In the hundred and seventeenth year of the kingdom of the Persians, the thirty-first of Sapor, the king of kings, of Christ, the three hundred and fortieth, king Sapor, resolving to abolish the Christian religion, decreed, that whoever embraced it should be made a slave, and oppressed the Christians with unsupportable taxes. St. Simeon wrote to him a letter, with that courage which nothing but a truly apostolic spirit could dictate. And to the threats of the king against him and his people, he answered: “As Jesus willingly offered himself to death for the whole world, and by dying redeemed it, why shall I be afraid to lay down my life for a people, with the care of whose salvation I am charged? I desire not to live, unless I may continue unspotted and undefiled. God forbid that I should purchase life at the hazard of those souls for which Jesus died. I am not so slothful as to fear to walk in his steps, to tread the path of his passion, and to share in the communion of his sacrifice. As to your threats against my people, they do not want for courage to die for their salvation.” The king, receiving this answer, trembled with wrath, and immediately dictated a decree, commanding all priests and deacons to be put to death, the churches to be levelled with the ground, and the sacred vessels to be converted to profane use. He added: “And let Simeon, the leader of wicked men, who despises my royal majesty, worships only the God of Cæsar, and despises my divinity, be brought and arraigned before me.” The Jews, naturally enemies to the Christians, seeing the circumstances favourable to their malice, said to the king: “If you, O king, write to Cæsar, he will take no notice of your letter: but at a poor line from Simeon he will arise, adore, and embrace it with both hands, and command all things contained in it to be instantly put in execution.” Simeon, pursuant to the king’s orders, was apprehended and bound in chains with two others of the twelve priests of his church, Abdhaicla and Hananias. As he was led through his native city Susan, he begged he might not pass by a great Christian church lately converted into a Jewish synagogue, by the authority of the Magians, 6 lest the very sight should make him fall into a swoon. Being hurried on by the guards in great haste, they made a long journey in very few days, and arrived at Ledan, the capital of the Huzites, or, as it is called by the Latins, the province of Uxia, upon the river Oxios, to the East, adjoining to the province of Susan. The governor had no sooner informed the king, that the leader of the Christians was brought thither, than Simeon was ordered to appear before him. The holy bishop refusing to prostrate himself according to the Persian custom, the king asked why he did not adore him as he had formerly been accustomed to do.—Simeon answered; “Because I was never before brought to you bound, and with the view of compelling me to deny the true God.” The Magians told the king that Simeon ought to be put to death as a conspirator against his throne. Simeon said to them: “Impious men, are not you content to have corrupted the kingdom? Must you endeavour to draw us Christians also into your wickedness.” The king, then putting on a milder countenance, said: “Take my advice, Simeon, who wish you well: adore the deity of the sun: nothing can be more for your own and your whole people’s advantage.” Simeon answered: “I would not adore you, O king; and you far excel the sun, being endued with reason. We Christians have no Lord but Christ, who was crucified.” “If you adored a living God,” said the king, “I would excuse your folly; but you give the title of God to a man who expired on an ignominious tree. Lay aside that madness, and adore the sun, by whose divinity all things subsist. If you do this, riches, honours, and the greatest dignities of my kingdom shall be yours.” Simeon replied: “That sun mourned at the death of Christ its Lord and the Creator of men, who rose again glorious, and ascended into heaven. Your honours tempt not me, who know much greater are prepared for me in heaven, with which you are unacquainted.” The king said: “Spare your own life, and the lives of an infinite multitude, who, I am resolved, shall all die, if you are obstinate.” Simeon boldly answered: “Were you to commit such a crime, you would find cause to repent of it on the day when you will be called upon to give an account of all your actions; you will then know the heinousness of your offence.—I resign to your pleasure this miserable short life.” Then the king said: “Though you have no compassion for yourself, I pity at least your followers, and will endeavour to cure them of their folly, by the severity of your punishment.” Simeon answered: “You will learn by experience that Christians will not lose their lives in God, for the sake of living here with you; nor would we exchange the eternal name we have received from Christ, for the diadem which you wear.” The king said: “If you will not honour me before my nobles, nor adore me with this sun, the deity of all the East, I will to-morrow cause the beauty of your face, and the venerable comeliness of your body, to be disfigured by blows, and stained with your blood.” Simeon replied: “You make the sun and yourself equally gods; but you are greater than the sun. If you disfigure this body, it has a repairer who will raise it again, and restore with interest this beauty which he created, and which is now despicable.” The king then commanded he should be kept in close confinement till the next day. It is remarked that St. Simeon was exceeding comely in his person, and venerable and graceful in his aspect.  3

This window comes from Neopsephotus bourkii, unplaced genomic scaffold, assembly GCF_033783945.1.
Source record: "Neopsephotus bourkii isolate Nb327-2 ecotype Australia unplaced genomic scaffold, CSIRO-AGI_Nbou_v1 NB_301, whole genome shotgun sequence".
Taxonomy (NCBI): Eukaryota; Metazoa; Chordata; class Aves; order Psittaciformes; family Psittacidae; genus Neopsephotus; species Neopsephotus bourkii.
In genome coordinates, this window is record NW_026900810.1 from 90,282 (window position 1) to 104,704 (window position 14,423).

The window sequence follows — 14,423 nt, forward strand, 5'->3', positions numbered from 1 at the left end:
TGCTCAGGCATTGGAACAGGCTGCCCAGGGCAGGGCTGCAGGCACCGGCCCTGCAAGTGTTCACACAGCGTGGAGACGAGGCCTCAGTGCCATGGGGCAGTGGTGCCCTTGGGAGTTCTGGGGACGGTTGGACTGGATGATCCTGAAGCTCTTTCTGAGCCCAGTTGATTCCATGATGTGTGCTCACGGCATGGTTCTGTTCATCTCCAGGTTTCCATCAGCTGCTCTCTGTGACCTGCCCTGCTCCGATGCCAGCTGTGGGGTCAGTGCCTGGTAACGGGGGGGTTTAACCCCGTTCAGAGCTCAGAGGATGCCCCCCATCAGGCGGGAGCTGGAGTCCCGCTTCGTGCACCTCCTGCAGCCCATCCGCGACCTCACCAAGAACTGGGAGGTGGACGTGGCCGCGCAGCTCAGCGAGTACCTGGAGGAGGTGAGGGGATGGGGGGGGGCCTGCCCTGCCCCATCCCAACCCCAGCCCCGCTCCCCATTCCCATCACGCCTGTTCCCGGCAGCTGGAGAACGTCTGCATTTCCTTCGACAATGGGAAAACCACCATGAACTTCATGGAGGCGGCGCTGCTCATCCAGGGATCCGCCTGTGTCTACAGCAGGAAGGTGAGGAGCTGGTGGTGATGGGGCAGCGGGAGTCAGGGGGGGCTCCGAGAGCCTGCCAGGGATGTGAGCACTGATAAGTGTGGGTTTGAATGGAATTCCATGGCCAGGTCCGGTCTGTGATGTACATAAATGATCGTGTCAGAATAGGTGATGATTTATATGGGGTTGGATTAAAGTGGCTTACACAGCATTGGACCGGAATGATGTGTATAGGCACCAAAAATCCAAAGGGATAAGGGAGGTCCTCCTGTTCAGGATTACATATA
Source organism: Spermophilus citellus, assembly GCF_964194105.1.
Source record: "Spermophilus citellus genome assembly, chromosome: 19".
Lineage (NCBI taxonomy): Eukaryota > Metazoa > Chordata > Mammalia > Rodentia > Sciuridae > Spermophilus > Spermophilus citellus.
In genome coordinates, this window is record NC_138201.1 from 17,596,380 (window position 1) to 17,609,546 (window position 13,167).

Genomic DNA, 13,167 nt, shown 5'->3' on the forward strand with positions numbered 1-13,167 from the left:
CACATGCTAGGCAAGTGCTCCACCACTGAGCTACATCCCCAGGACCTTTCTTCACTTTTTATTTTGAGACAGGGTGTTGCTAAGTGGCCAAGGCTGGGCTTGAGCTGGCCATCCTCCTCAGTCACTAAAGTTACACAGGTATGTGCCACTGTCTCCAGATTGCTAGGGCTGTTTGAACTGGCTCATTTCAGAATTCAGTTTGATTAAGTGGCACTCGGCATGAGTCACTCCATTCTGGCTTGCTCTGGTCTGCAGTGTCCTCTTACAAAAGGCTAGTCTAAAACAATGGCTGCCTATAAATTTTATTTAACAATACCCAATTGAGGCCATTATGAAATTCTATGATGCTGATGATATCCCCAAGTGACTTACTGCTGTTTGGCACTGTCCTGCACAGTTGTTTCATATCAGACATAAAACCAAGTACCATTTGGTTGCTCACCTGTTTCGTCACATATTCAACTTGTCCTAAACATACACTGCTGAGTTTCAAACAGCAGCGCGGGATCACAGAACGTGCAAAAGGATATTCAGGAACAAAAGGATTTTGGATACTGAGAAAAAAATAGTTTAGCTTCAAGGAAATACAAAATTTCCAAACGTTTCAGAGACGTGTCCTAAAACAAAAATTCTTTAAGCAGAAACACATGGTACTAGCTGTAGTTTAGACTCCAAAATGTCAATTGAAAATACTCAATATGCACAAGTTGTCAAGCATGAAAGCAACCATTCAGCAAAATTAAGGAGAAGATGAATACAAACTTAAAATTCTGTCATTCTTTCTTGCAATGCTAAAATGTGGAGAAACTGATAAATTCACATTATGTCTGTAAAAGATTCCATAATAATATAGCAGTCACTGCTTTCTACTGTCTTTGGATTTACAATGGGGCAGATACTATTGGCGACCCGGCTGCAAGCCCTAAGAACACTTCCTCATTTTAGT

There sat at the palace gate, as Simeon was led through it, an old eunuch, in the highest favour with the king, who had been trained up by him from his infancy. He was then the first nobleman in the whole kingdom, and the Arzabades, that is, the keeper of the king’s chamber, or the lord high chamberlain: his name was Guhsciatazades, which in Chaldaic signifies nobleman. Sozomen calls him Usthazanes. He was a Christian, but, fearing his master’s displeasure, had some time before publicly adored the sun. This minister seeing the saint pass by, as he was led back to prison, rose up and prostrated himself before him. But the bishop, having been informed that he had been guilty of an outward act of idolatry, reprimanded him sharply for it, and turned away from him. This touched the eunuch to the quick, who entering into a sense of the enormity of his crime, burst into loud cries and many tears, filling the court with his lamentations, saying to himself: “If Simeon’s aversion and rebuke be so grievous to me, how shall I be able to bear the anger and indignation of God, whom I have basely denied.” Whereupon, hastening home, he threw off his rich garments, and put on black for mourning, according to the Persian custom, still in use, under any affliction. In this dress he returned, and sat in grief at the palace gate in his usual place. The king, being informed of it, sent to inquire why he mourned, whilst his sovereign enjoyed his crown and health.—He answered, that it was for a double fault, the renouncing the true God, by adoring the sun, and the imposing on the emperor, by an insincere act of worship, acting therein contrary to the dictates of his reason and conscience. The king, enraged hereat, said: “I will soon rid you of this mad grief, if you continue obstinate in your present opinion.” Guhsciatazades replied: “I call to witness the Lord of heaven and earth, that I will never more obey you in this, nor repeat that of which I heartily repent. I am a Christian, and will never more be guilty of so base a perfidy against the true God to please man.” The king said: “I pity your old age: I grieve to think you should lose the merit of your long services to my father and myself. I beg you, lay aside the opinion of wicked men, that you may not perish together with them.” The eunuch answered: “Know, O king, that I will never abandon God, and pay divine worship to creatures.” “Do I then worship creatures?” said the king.—“Yes,” said the nobleman, “even creatures destitute of reason and life.” Hereupon the king commanded him to be put to the torture, but at the request of the nobility changed his mind, and gave orders for his immediate execution. As he was led out to be beheaded he sent a faithful eunuch to the king, begging, as the last and only favour for all his past services, that a crier might proclaim before him, that he was not put to death for any crime, but purely for being a Christian. This he desired, that he might repair the scandal which his apostacy had given. The king the more readily assented to the proposal, because he thought it would the more effectually deter his subjects from a religion, which he punished with death even in a faithful domestic, and a kind of foster-father: not considering how much so great an example would encourage them. The holy old man was beheaded on Maunday-Thursday, the thirteenth lunar day in April. St. Simeon being informed in his dungeon of the martyrdom of Guhsciatazades, gave most hearty thanks to God for his triumph, and earnestly begged his own might be hastened, crying out: “O happy day, which will call me to execution! It will free me from all dangers and miseries, and present me with my long desired crown: it will end all my sorrows, and wipe away all my tears.” Whilst he poured forth his soul in languishing sighs and long prayer, with his hands lifted up to heaven, the two priests, who had been apprehended with him, saw and admired his countenance most beautiful and shining, expressing the inward joy of his soul, and his longing hope and desires. Maunday-Thursday night the saint spent in prayer, crying out: “Hear me, O Jesus, though most undeserving and unworthy, grant that I may drink this cup on this day, and at the hour of your passion. May all know that Simeon was obedient to his Lord and was sacrificed with him.”  4